Is There a Virtual Stock Market to Practice Trades?

There is no lifeguard when it comes to using real money in the stock market. Jumping into the deep end opens you up to all the risks that come with not knowing what you are doing. Practicing is one of the best ways to get the hang of all the complexities of trading in the stock market. There are a lot of options for virtual trading, but to gain the most benefit you have to make the experience as close to real as possible.

Finding a Practice Brokerage Account

A few brokerages provide "paper trading" accounts that let participants "invest" with imaginary money. TD Ameritrade offers one through its ThinkorSwim platform. ThinkorSwim is also a trading platform, but it tends to be very dense and aimed at serious professionals. TD Ameritrade also has a simpler interface that is more user-friendly with many tools of its own, but without a paper trading account. OptionsHouse offers a paper trading account that is identical to its interface for normal trading.

Avoid Delayed Quotes

If you are using a practice account completely for free, you are likely to receive delayed quotes. This might be suitable for practicing long-term investing, but you need real-time quotes if you are practicing to be an active trader. Even for long-term investing, delayed quotes can be annoying. That's because most practice accounts initiate your trade against real-time quotes in their servers, while showing you delayed quotes. So you have no idea what order to put in properly. OptionsHouse offers real-time quotes in its practice account if you make a minimal deposit into a real account. There seems to be no way to trade on ThinkorSwim with real-time quotes unless you open an actual account and switch back and forth. There are pure stock market games online that follow the market and are not like brokerages. However, you cannot practice with all the tools that brokerages give you, and they will have delayed quotes.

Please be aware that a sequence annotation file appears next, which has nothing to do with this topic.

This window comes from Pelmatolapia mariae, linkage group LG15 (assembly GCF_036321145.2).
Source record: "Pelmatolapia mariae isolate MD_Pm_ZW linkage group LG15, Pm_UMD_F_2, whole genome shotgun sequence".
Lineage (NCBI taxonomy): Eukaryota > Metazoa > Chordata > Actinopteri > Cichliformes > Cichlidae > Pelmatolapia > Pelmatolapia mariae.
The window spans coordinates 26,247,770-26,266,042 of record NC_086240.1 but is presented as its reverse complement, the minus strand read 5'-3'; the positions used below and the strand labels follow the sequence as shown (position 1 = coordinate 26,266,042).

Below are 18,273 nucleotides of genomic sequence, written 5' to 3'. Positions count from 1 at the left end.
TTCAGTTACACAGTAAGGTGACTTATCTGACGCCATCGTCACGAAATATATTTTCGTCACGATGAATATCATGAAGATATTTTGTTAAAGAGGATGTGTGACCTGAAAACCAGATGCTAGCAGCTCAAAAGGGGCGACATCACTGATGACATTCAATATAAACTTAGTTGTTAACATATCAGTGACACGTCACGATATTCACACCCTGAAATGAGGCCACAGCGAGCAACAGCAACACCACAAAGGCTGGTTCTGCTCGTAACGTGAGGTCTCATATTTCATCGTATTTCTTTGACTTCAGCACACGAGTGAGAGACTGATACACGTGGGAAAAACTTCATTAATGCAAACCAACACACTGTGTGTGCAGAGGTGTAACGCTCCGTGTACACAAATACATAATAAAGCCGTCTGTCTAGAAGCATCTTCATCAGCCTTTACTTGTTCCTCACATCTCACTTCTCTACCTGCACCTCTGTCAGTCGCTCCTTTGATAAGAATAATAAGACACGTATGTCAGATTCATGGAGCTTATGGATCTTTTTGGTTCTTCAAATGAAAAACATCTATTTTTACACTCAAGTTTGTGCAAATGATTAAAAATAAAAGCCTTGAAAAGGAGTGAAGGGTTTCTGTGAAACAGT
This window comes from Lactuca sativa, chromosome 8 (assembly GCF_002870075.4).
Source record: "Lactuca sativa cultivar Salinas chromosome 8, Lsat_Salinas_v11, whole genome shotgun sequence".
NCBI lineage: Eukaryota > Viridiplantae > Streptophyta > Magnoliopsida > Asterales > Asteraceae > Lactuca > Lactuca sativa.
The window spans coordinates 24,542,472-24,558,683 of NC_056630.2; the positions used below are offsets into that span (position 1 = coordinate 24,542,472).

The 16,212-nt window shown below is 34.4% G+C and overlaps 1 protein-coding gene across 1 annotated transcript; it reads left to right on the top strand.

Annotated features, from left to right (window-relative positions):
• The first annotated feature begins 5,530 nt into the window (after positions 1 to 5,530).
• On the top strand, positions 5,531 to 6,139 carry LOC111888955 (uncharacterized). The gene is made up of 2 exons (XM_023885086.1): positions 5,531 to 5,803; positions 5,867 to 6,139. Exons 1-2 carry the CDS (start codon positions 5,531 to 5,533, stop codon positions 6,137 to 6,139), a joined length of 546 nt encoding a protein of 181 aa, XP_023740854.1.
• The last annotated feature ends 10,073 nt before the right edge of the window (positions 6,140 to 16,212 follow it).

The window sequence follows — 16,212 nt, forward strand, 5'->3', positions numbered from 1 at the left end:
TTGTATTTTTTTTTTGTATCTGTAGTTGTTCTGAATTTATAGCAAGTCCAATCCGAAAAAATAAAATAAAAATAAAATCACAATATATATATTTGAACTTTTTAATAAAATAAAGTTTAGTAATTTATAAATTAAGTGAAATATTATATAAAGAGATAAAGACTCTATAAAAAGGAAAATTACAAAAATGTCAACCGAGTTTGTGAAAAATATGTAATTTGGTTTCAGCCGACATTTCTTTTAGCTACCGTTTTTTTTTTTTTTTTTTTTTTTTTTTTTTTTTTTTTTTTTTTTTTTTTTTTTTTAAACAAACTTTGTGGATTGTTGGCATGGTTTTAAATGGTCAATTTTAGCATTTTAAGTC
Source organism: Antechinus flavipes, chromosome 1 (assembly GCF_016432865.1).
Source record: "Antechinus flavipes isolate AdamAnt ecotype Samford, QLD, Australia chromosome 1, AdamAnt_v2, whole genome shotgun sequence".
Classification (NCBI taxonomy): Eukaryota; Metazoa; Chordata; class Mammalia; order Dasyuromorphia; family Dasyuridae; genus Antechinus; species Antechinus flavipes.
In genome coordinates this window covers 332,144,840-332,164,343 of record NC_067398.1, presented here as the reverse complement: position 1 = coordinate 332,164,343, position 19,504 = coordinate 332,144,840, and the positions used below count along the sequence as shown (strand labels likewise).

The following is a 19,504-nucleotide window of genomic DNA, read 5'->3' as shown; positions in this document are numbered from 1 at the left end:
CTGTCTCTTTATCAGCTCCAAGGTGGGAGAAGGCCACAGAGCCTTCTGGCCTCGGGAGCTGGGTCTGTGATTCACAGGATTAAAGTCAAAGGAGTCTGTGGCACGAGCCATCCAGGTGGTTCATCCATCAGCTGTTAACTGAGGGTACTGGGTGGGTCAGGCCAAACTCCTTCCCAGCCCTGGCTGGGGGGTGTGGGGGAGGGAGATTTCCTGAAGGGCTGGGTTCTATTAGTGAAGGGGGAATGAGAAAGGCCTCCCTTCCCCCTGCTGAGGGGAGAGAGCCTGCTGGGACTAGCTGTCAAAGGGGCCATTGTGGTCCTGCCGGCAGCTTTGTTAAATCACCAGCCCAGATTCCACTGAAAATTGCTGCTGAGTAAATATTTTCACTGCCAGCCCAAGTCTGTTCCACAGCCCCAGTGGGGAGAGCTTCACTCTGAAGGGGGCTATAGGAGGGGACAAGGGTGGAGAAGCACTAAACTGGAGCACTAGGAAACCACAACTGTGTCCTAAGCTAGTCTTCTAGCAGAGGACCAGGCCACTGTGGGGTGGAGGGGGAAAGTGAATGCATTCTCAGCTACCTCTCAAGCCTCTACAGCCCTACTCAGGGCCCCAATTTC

Stock Market Games

Games are probably the most fun way to learn about trading, but the least beneficial. Every game is different, and their usefulness depends on the specifics. Games can teach you the mechanics of trading, and if they're designed to be accurate, they can help teach how stocks move. Games are pretty pointless for charting. They're either deterministic, or they have planned randomness that rules out chart patterns. These games are useful for only the most basic understanding. The benefit is that you can practice a little in the off-hours. Just keep in mind that with games you will not learn how the real market moves, because that would require programming mass human behavior.

Warnings and Tips

The weirdest thing about practice accounts is that with the risk of loss taken away, you are free from concern. Playing a game, or practicing without risk, is not the same as the real thing. You might make decisions that you would not normally make. Think about playing any video game: Would you take the risks in your own life that you make your character take? To whatever extent you can, try to make it feel real. Set the amount of money in your practice account similar to what you have to trade with. There is no point in trading with a million dollars unless you have that much.

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About the Author

Nihar Patel covers finance and investing for several online publications, including Seeking Alpha. He also runs his own investment analysis website. Patel holds a J.D. from UC Hastings College of Law, as well as a bachelor's degree in political science and history from UC Davis.

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